NASA Accused of Hiding Evidence of Homophobic Past under James Webb

NASA Accused of Hiding Evidence of Homophobic Past under James Webb

Because of a Freedom of Information (FOI) request from the journal Nature by journalist Alexandra Witze, NASA has been accused of dismissing concerns raised by the astronomy community over the controversial naming of the James Webb Space Telescope (JWST). Evidence of its internal investigation and the decision process to not rename it has been brought to light. Astronomers launched a petition to rename the telescope in early 2021, stating that Webb was implicated in the termination of LGBT federal employees while serving as Under Secretary of State in the 1950s and 1960s, prior to his stint at NASA. NASA conducted an investigation but eventually decided not to change the name since there was no evidence to back up the allegations.

A sequence of internal NASA records from January 1 to October 13, 2021, obtained through a Freedom of Information Act request, show that the present NASA administration was aware of the expulsion of at least one LGBT employee when Webb was NASA head. Since 2015, evidence has emerged tying Webb’s employment at the State Department to the so-called Lavender Scare, a state-sponsored anti-LGBT purge in the 1950s and 1960s that pushed homosexual and bisexual academics and civil servants out of US federal workplaces due to their sexuality.

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NASA Accused of Hiding Evidence of Homophobic Past under James Webb

Thousands of astronomers signed a petition calling for a revision of the telescope’s title to distinguish it from someone associated with a dark period in American history. Dr. Chanda Prescod-Weinstein, astrophysicist Dr. Sarah Tuttle, astronomer Dr. Lucianne Walkowicz, and astrophysicist Dr. Brian Nord spearheaded the petition.

NASA promised to undertake an investigation and publish the results. NASA stated in September 2021 that the new flagship space telescope will preserve its contentious name while refusing to provide the findings or any details about the study. “At this moment, we have discovered no evidence that supports altering the name of the James Webb Space Telescope,” NASA Administrator Bill Nelson stated in a statement provided to IFLScience and shared with a few other news organizations but not with the general public.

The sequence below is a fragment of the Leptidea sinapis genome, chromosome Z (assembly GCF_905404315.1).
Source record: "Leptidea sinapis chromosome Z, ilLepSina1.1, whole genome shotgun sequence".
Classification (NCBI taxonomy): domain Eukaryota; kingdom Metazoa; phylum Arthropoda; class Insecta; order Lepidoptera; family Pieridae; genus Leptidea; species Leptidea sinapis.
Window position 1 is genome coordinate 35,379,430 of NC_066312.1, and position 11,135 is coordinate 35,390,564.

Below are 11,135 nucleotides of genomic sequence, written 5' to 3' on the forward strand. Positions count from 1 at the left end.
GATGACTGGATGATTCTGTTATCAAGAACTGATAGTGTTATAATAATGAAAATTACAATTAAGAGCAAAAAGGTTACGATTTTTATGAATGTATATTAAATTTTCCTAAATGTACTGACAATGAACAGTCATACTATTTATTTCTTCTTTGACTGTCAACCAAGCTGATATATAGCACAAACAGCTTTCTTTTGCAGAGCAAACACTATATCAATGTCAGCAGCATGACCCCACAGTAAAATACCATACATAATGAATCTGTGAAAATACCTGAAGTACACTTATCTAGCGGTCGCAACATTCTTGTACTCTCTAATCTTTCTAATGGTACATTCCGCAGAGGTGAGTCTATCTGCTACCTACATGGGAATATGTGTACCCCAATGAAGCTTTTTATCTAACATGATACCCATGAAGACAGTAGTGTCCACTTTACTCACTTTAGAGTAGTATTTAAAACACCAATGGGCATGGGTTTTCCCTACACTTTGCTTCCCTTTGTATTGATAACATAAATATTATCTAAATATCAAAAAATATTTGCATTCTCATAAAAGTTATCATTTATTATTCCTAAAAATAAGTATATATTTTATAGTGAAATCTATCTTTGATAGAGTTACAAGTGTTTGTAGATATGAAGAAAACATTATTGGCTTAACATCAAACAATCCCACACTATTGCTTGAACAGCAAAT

IFLScience inquired about the review’s conclusions and received the following response from Karen Fox, NASA’s Senior Science Communications Officer: “We honestly don’t have anything to share since our inquiry hasn’t uncovered anything.” Dr. Eric Smith, the JWST Deputy Program Director, was informed in an email dated April 11, 2021 that a NASA employee, Clifford Norton, was sacked in 1963 because his bosses suspected him of being gay. Mr. Garbarini, the NASA official who fired him, described him as a “qualified employee” who did “really good” job and asked if there was any way to retain him on through court proceedings.

The termination of suspected gay personnel was “a habit within the organization,” according to Garbarini’s counselors. This paragraph “sounds really horrible,” according to Smith’s email. Walkowicz, Prescod-Weinstein, Tuttle, and Nord issued a statement in reaction to the FOI revelations, accusing NASA of concealing discoveries that corroborated Webb’s homophobia and claiming that NASA “gaslit” individuals in September with what it decided to — and not to — reveal. They further claim that Webb fired Norton either on his own initiative or with his full knowledge as Administrator.

Furthermore, they claim that the internal documents show that NASA received several strong recommendations to rename the telescope based on Webb’s history, and that the agency announced in September that no evidence had been found despite the fact that evidence had been presented and NASA historians were still looking into it. “As a group of scientists, we find this avoidance of actual evidence at one of the world’s premier scientific organizations profoundly troubling,” they said in a statement. “We’ve had internships, scholarships, grants, and advisory and leadership responsibilities on NASA projects amongst the four of us.” We aren’t objective observers. This is harm from a community to which we have devoted significant effort and are deeply dedicated.”

Individuals are once again raising the subject of what type of example the agency is establishing for LGBTQ+ people in STEM on social media. Only a few weeks ago, NASA was chastised for eliminating the option for employees at the NASA Goddard Institute to include pronouns in their IDs, which some saw as an attack on the LGBTQ+ community? According to research, LGBTQ+ persons in STEM are still more likely than their cisgender straight colleagues to face workplace devaluation, exclusion, and harassment. According to the American Physics Society, one-third of LGBTQ+ physicists were urged to stay in the closest, and 40% of Tran’s employees in physics departments are misgendered at work.